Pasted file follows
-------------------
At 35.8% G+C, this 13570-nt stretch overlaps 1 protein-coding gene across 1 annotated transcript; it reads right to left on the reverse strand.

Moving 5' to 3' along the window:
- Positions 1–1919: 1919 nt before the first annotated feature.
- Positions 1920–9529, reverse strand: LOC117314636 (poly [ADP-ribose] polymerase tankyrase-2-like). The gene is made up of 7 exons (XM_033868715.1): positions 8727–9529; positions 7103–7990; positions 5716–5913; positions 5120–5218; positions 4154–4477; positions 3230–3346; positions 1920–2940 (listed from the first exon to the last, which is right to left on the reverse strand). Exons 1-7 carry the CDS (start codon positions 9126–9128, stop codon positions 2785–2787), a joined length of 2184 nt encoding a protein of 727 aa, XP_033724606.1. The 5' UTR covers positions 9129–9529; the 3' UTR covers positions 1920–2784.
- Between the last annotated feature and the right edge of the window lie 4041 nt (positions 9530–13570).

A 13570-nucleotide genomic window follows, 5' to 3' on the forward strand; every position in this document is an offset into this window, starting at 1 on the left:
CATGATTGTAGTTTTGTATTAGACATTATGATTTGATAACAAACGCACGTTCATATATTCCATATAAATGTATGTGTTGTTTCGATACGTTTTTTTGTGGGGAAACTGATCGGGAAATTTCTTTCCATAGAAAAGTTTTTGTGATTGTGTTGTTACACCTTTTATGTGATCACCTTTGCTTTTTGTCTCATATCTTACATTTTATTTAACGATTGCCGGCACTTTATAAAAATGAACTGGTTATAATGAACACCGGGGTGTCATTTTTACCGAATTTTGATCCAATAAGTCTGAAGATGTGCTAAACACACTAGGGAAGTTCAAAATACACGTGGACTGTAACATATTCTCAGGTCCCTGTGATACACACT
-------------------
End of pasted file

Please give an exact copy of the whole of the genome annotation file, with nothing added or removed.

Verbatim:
At 35.8% G+C, this 13570-nt stretch overlaps 1 protein-coding gene across 1 annotated transcript; it reads right to left on the reverse strand.

Moving 5' to 3' along the window:
- Positions 1–1919: 1919 nt before the first annotated feature.
- Positions 1920–9529, reverse strand: LOC117314636 (poly [ADP-ribose] polymerase tankyrase-2-like). The gene is made up of 7 exons (XM_033868715.1): positions 8727–9529; positions 7103–7990; positions 5716–5913; positions 5120–5218; positions 4154–4477; positions 3230–3346; positions 1920–2940 (listed from the first exon to the last, which is right to left on the reverse strand). Exons 1-7 carry the CDS (start codon positions 9126–9128, stop codon positions 2785–2787), a joined length of 2184 nt encoding a protein of 727 aa, XP_033724606.1. The 5' UTR covers positions 9129–9529; the 3' UTR covers positions 1920–2784.
- Between the last annotated feature and the right edge of the window lie 4041 nt (positions 9530–13570).

A 13570-nucleotide genomic window follows, 5' to 3' on the forward strand; every position in this document is an offset into this window, starting at 1 on the left:
CATGATTGTAGTTTTGTATTAGACATTATGATTTGATAACAAACGCACGTTCATATATTCCATATAAATGTATGTGTTGTTTCGATACGTTTTTTTGTGGGGAAACTGATCGGGAAATTTCTTTCCATAGAAAAGTTTTTGTGATTGTGTTGTTACACCTTTTATGTGATCACCTTTGCTTTTTGTCTCATATCTTACATTTTATTTAACGATTGCCGGCACTTTATAAAAATGAACTGGTTATAATGAACACCGGGGTGTCATTTTTACCGAATTTTGATCCAATAAGTCTGAAGATGTGCTAAACACACTAGGGAAGTTCAAAATACACGTGGACTGTAACATATTCTCAGGTCCCTGTGATACACACT